- Deploy Cash (if available)
We have used the fall in the stock prices to add new positions in the portfolio and increase allocation in some existing positions. We have so far deployed ~50% of the cash available in our portfolios (on aggregate basis) at the start of March 2020. Some of these companies didn’t form a part of our portfolio earlier due to their rich valuations. After a 30-50% fall in the stock price, valuations have become attractive for more companies on our investment watchlist.
“The most common cause of low prices is pessimism – sometime pervasive, sometimes specific to a company or industry. We want to do business in such an environment, not because we like pessimism but because we like the prices it produces. It’s optimism that is the enemy of the rational buyer.”
– Warren Buffett
This does not mean that we are predicting the bottom for the market or for individual companies. The high volatility in an uncertain environment may result in stocks falling far below their intrinsic value. Since we cannot predict the short-term price movements, it is better for us to focus on rational decisions from a long-term perspective. We are fine with incurring mark-to-market losses in the short-term if we are confident that the risk-reward for the long-term is favourable. We would not like to risk potentially losing a high upside in the long-term by worrying about the downside in the short-term.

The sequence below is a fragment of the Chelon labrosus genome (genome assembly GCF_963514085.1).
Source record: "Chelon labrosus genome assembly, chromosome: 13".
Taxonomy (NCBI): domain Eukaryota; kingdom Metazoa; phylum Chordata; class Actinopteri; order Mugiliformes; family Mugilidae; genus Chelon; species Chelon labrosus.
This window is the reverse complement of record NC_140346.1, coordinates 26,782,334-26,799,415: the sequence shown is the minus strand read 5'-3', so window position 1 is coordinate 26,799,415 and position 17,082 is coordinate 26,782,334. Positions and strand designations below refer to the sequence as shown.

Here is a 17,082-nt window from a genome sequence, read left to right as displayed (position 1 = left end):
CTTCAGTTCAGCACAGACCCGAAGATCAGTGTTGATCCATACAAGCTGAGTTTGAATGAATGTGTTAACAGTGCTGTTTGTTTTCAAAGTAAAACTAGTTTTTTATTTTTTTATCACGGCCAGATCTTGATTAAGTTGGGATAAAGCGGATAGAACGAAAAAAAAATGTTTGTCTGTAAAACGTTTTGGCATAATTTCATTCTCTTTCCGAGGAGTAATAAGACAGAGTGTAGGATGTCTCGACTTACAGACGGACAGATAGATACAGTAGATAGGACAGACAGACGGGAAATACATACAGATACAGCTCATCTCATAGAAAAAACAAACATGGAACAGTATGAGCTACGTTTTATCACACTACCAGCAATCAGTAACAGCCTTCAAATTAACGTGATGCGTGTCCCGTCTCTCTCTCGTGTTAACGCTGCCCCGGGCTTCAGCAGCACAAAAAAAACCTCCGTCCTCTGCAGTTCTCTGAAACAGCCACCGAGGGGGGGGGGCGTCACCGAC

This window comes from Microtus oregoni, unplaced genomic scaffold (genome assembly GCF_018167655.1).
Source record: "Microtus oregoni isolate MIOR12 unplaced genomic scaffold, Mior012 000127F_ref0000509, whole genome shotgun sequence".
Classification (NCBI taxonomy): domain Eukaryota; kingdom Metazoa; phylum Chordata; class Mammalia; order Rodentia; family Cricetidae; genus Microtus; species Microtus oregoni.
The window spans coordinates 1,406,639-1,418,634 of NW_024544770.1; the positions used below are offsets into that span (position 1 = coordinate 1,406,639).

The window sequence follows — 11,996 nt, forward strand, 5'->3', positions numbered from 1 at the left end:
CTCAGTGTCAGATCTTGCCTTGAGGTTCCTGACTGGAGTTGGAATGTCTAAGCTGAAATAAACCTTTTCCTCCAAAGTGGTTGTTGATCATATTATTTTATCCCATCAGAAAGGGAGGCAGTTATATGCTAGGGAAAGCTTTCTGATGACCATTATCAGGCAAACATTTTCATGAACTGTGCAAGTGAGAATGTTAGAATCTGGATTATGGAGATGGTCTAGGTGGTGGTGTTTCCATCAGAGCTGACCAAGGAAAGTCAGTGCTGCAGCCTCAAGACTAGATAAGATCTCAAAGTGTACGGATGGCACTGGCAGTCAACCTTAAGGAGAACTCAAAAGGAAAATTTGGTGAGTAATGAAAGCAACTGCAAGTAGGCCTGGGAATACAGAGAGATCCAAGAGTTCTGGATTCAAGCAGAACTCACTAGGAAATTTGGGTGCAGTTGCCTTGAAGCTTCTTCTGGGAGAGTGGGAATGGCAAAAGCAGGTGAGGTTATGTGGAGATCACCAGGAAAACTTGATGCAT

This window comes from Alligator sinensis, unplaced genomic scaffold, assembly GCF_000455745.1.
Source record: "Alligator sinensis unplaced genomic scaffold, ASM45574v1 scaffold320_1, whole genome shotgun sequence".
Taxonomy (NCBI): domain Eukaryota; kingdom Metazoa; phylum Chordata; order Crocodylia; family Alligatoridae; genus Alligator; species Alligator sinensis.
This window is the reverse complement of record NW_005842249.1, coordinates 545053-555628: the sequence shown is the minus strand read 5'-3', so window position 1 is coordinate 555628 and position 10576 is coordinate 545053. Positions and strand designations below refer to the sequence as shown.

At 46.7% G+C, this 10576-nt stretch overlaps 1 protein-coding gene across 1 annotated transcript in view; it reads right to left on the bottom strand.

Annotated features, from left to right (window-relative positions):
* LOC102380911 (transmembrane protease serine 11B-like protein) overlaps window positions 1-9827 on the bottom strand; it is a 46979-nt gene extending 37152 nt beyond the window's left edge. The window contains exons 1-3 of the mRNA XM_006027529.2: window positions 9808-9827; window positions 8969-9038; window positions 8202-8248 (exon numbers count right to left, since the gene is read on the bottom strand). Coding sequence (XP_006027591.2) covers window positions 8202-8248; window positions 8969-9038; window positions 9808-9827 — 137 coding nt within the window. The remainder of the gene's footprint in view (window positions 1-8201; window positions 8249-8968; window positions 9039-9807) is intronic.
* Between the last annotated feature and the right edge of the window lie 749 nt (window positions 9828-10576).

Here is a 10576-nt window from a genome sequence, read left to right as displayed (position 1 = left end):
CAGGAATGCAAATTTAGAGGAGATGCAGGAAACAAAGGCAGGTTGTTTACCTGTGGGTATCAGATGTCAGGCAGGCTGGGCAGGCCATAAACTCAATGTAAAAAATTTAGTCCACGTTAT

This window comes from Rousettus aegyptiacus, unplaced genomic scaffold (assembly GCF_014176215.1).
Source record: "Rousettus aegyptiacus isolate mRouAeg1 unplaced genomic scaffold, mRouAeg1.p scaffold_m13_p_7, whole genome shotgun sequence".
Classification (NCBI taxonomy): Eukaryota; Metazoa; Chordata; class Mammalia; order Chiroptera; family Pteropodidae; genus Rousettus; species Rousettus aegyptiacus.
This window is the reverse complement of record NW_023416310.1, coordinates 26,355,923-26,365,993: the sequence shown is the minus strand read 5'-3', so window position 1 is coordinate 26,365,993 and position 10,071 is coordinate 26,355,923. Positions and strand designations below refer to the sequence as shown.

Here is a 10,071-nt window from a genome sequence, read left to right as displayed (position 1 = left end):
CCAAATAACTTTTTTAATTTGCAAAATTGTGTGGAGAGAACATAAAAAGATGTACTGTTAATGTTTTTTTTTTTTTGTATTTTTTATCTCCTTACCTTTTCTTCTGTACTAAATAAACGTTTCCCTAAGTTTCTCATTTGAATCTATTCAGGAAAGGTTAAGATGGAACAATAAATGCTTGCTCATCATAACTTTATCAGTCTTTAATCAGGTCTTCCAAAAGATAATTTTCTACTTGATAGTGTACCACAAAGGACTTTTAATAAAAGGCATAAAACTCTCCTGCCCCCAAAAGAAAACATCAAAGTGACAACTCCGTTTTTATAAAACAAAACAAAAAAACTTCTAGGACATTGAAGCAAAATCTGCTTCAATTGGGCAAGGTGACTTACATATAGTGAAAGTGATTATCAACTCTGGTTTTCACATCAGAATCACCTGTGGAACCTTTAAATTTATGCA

In some cases, we have partially shifted from existing portfolio companies that we like to companies that we like even more (and which are now attractively priced). This is not because the existing investments are bad but because we believe there are others which offer an even better risk-reward. We have not had the opportunity to make such switches earlier because in the previous market declines (demonetization, post-IL&FS), the best businesses were not impacted a lot and these stocks remained expensive. This crash has been more democratic and has impacted all stocks whether good, bad or ugly. Even HDFC Bank fell by 43.4% from its peak, something it has never done barring the 2008 Global Financial Crisis.